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Artificial intelligence technology can secure sites by scanning major venues for weapons

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Artificial intelligence, or AI, is getting used to assist secure sites from sports arenas to churches and schools. The technology is getting used to scan for weapons, including guns, knives and explosives as people walk between standing panels. If a weapon is spotted, security standing by is alerted. 

Massachusetts based Evolv has used the technology to scan roughly 300 million people across the country for the reason that system went live in 2019, second only to the TSA. 

“Take into consideration walking directly right right into a venue, into a college, right into a constructing without breaking stride,” said Peter George, the CEO OF Evolv, touting the technology as far less obtrusive than traditional metal detectors. “And for those who do not have a weapon on you, you get to walk right in. And for those who do, we are able to discover that.”

Passengers make their strategy to the safety checkpoint on the John F. Kennedy airport in Recent York City.
(Reuters File Photo)

Evolv’s technology is getting used at major sports stadiums, urban hospitals, schools, courts and massive casinos, amongst other venues. 

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“It is a free flow touchless weapons screening system,” explains Steve Morandi, Evolv’s Vice President of Product Management. “It really works with a mix of A.I., advanced sensors and cameras in a very integrated way. And we’re principally detecting weapons versus on a regular basis metal objects that all of us carry.”

Bay State based Liberty Defense has combined AI technology with 3D imaging able to trying to find non-metallic threats, like powders, pipe bombs or ghost guns constituted of plastic.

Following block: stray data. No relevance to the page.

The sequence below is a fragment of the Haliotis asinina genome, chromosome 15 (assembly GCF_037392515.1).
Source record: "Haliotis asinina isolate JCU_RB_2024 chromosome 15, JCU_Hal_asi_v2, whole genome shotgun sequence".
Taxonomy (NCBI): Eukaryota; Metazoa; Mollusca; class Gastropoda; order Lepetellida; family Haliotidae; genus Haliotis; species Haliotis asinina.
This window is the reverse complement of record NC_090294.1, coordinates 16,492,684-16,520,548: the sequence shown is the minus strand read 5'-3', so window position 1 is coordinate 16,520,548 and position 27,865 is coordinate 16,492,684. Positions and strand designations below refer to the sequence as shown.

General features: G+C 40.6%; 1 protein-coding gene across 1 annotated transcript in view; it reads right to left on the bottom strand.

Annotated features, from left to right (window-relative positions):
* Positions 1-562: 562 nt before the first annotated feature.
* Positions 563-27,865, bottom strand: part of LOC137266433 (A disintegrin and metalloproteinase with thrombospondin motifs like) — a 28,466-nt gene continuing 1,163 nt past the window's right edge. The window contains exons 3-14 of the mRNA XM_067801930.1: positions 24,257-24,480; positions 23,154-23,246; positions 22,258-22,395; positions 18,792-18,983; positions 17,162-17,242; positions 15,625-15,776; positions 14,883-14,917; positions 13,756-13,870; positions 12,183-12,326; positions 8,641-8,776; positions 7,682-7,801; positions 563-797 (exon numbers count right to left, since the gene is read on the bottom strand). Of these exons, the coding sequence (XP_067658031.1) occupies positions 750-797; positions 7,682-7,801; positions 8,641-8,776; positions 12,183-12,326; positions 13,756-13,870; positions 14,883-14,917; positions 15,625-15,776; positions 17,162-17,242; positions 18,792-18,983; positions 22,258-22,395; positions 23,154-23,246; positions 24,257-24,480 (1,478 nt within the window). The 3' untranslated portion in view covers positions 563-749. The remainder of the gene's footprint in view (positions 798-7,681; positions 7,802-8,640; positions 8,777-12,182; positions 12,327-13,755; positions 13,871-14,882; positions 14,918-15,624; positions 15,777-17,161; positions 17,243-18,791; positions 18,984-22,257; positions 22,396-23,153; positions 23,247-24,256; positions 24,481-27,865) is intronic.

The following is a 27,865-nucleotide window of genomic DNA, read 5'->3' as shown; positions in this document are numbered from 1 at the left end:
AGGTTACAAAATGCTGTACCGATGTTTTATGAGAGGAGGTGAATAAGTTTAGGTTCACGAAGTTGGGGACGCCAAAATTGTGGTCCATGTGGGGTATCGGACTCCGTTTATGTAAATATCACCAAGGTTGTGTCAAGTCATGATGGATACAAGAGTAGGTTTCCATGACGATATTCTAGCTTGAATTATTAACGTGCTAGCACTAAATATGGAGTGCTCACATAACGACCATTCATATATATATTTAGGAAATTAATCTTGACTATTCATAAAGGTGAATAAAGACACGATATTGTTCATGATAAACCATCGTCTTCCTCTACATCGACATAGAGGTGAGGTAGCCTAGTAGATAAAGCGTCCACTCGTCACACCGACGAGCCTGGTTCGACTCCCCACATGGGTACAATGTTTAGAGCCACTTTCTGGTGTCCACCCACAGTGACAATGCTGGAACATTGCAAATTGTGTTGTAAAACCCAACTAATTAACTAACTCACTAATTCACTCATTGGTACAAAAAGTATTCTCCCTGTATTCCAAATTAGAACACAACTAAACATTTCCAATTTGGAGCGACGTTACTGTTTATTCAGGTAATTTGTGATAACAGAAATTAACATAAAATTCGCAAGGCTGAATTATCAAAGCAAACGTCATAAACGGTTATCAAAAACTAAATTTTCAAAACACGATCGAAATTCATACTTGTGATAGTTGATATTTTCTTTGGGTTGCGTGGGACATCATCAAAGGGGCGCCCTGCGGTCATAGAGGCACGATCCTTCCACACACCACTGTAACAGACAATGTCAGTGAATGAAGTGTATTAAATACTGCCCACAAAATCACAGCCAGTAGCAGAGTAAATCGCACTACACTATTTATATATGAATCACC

Passengers queue up to pass through the north security checkpoint Monday, Jan. 3, 2022, in the main terminal of Denver International Airport in Denver.

Passengers queue as much as go through the north security checkpoint Monday, Jan. 3, 2022, within the major terminal of Denver International Airport in Denver.
(AP Photo/David Zalubowski) )

“We’re searching for any form of anomaly, any form of threat that may be concealed,” explains Bill Frain, CEO of Liberty Defense. “So, whether that is a gun or a knife or plastic explosive that would do damage or possibly even drugs or liquids.”

The brand new HEXWAVE system will likely be tested this summer at a Hindu temple near Atlanta, the University of Wisconsin and the Toronto Pearson International Airport.

The proliferation of AI technology in security has alarmed critics.

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Security check

“What we don’t desire to see is America was a check point society where we’re searched each time we go to any public gathering to a church or other, a spot of worship or slightly league game or what have you ever,” says Jay Stanley, a senior policy analyst with the ACLU Speech, Privacy, and Technology Project. 

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Regarding privacy concerns, Frain notes, “We do not save any of the info. No images are stored.” 

George says, “We use our artificial intelligence to discriminate between a phone and the firearm, but we’re actually not taking a look at the people in any respect. We’re only searching for weapons.”

Molly Line joined Fox News Channel (FNC) as a Boston-based correspondent in January 2006. She serves as a rotating host on FNC’s FOX News Live.

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